Our world is changing fast, the childhood that I and most of my friends enjoyed in the 50’s and 60’s no longer seems to be the norm.
We would race out the door in the morning and spend most of the days (when not at school of course) exploring the great outdoors.
From rock pooling down in Newton’s Cove…
…hanging off the stone pier fishing…
…to hours spent haring around the local parks and gardens.
(Radipole shown below was my stomping ground)
We’d return home when suitably famished, our clothes, hands and faces dirt streaked as a testimony to our wide ranging wanderings and doings.
A quick splash of cold water and a smidgen of soap sufficed before we tucked greedily into our tea.
But is that modern day leaning towards perhaps sometimes over-obsessive hygiene causing problems for the health of our younger generation?
Nowadays you are blasted with adverts for all manner of products that shout to the heavens how they kill ‘99% of all household germs’ and other such dire threats to vital bacteria and microbes.
Consumer guilt leads us to feel we should scrub and polish our homes to within an inch of their lives.
Gathering evidence though teaches us maybe we should sometimes down the dusters and open those doors to the world outside.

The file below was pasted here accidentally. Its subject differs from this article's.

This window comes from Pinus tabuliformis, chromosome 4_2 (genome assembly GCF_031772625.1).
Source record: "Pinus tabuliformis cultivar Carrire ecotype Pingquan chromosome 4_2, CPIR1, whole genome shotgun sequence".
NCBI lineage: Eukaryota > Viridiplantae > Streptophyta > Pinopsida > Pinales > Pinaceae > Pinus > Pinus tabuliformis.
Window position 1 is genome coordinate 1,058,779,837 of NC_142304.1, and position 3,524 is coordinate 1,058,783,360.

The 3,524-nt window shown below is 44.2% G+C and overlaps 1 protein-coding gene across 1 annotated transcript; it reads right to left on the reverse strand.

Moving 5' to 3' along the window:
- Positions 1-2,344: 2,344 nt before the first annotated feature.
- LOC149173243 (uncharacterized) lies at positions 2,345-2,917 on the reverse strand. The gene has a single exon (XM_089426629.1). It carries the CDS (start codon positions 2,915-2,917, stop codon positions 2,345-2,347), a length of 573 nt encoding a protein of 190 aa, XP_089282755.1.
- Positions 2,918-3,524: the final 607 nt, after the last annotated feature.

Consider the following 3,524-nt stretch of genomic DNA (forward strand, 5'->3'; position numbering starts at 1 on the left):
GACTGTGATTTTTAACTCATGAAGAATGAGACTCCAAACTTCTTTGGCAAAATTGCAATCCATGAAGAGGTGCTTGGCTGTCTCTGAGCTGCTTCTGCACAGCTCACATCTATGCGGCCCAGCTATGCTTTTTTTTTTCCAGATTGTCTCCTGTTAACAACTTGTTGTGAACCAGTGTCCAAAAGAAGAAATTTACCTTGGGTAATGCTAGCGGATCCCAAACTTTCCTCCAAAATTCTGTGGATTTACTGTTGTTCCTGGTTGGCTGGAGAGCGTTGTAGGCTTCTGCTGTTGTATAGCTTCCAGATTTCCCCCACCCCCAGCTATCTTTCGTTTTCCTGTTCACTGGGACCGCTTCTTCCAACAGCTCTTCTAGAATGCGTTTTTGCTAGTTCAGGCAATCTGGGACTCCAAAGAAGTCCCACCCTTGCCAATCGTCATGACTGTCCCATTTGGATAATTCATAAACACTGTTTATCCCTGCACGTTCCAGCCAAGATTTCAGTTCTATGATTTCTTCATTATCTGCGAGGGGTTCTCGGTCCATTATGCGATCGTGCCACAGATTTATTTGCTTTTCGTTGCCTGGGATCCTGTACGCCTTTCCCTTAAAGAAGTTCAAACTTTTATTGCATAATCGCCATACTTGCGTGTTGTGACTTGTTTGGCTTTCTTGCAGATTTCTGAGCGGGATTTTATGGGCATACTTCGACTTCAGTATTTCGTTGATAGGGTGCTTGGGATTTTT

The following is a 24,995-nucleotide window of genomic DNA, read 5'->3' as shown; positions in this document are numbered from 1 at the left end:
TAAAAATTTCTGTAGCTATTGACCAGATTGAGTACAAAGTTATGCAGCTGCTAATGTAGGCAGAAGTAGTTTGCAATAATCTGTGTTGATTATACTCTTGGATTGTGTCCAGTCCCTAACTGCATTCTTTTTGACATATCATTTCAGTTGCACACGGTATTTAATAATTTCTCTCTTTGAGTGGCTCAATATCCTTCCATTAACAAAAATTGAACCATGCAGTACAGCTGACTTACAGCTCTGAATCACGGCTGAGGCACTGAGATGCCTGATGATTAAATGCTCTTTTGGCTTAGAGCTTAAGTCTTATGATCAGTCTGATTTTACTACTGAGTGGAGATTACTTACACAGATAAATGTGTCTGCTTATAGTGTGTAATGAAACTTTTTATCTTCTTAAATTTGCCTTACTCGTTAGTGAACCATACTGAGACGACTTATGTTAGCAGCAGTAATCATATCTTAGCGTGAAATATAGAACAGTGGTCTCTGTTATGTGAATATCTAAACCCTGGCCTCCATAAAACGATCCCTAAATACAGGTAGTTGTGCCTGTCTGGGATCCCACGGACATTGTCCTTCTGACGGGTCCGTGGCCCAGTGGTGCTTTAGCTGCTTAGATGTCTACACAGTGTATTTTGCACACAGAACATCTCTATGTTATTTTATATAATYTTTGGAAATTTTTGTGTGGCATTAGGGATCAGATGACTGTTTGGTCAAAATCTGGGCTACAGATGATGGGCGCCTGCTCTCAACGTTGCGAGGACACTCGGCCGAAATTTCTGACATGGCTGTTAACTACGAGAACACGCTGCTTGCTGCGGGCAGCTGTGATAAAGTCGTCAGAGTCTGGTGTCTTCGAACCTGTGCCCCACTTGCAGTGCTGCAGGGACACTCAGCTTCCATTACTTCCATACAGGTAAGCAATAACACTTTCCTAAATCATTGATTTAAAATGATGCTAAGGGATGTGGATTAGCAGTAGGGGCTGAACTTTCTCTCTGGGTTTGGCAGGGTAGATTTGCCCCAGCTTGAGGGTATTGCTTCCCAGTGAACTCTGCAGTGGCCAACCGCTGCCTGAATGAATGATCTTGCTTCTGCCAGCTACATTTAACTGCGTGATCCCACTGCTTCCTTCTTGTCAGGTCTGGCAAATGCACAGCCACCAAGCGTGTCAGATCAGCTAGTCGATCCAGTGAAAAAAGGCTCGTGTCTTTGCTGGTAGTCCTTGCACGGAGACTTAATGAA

It is actually good for children (and us adults) to encounter many of those those bacteria that lurk in the soil, they activate the neurons in our brains to produce serotonin, which is not only necessary for a multitude of bodily functions but acts as a natural anti-depressant.
(One of the reason’s why hands on gardening can be a literal life line for people suffering from depression.)
That early exposure to dirt and its hard working microbes also helps towards building disease-resistance in young bodies.
There is the theory known as the Hygiene Hypothesis, that cites that lack of exposure in young children to these good microbes and bacteria as a hinder to the the building up of their immune systems, it can’t learn to recognise it’s own cells and over reacts.
Could this account for an increase in people suffering from auto-immune diseases such as asthma ands eczema.
It doesn’t stop there, ‘Nature Deficit,’ another term bandied about by todays experts describes how the lack of outdoor play can be linked to rising depression, attention disorders and obesity in childhood.
Of course, outdoor play involves risk, but is that really such a bad thing?
Children should explore, wander off to discover different places and activities, dig in the mud, make clay pots from the soil, paddle in rock pools…
…that way they build self-confidence, learn to judge risk, though it sometimes involves a trip to A&E. (But that’s yet another hard lesson learnt!)
Obviously not all things that lurk are harmless but I think we have to strike a careful balance between being overly protective and cleaning-obsessive to giving them some freedom and teaching them basic hygiene.
For further reading click here.
Time to abandon the hygiene hypothesis: new perspectives on allergic disease, the human microbiome, infectious disease prevention and the role of targeted hygiene
are being supported by the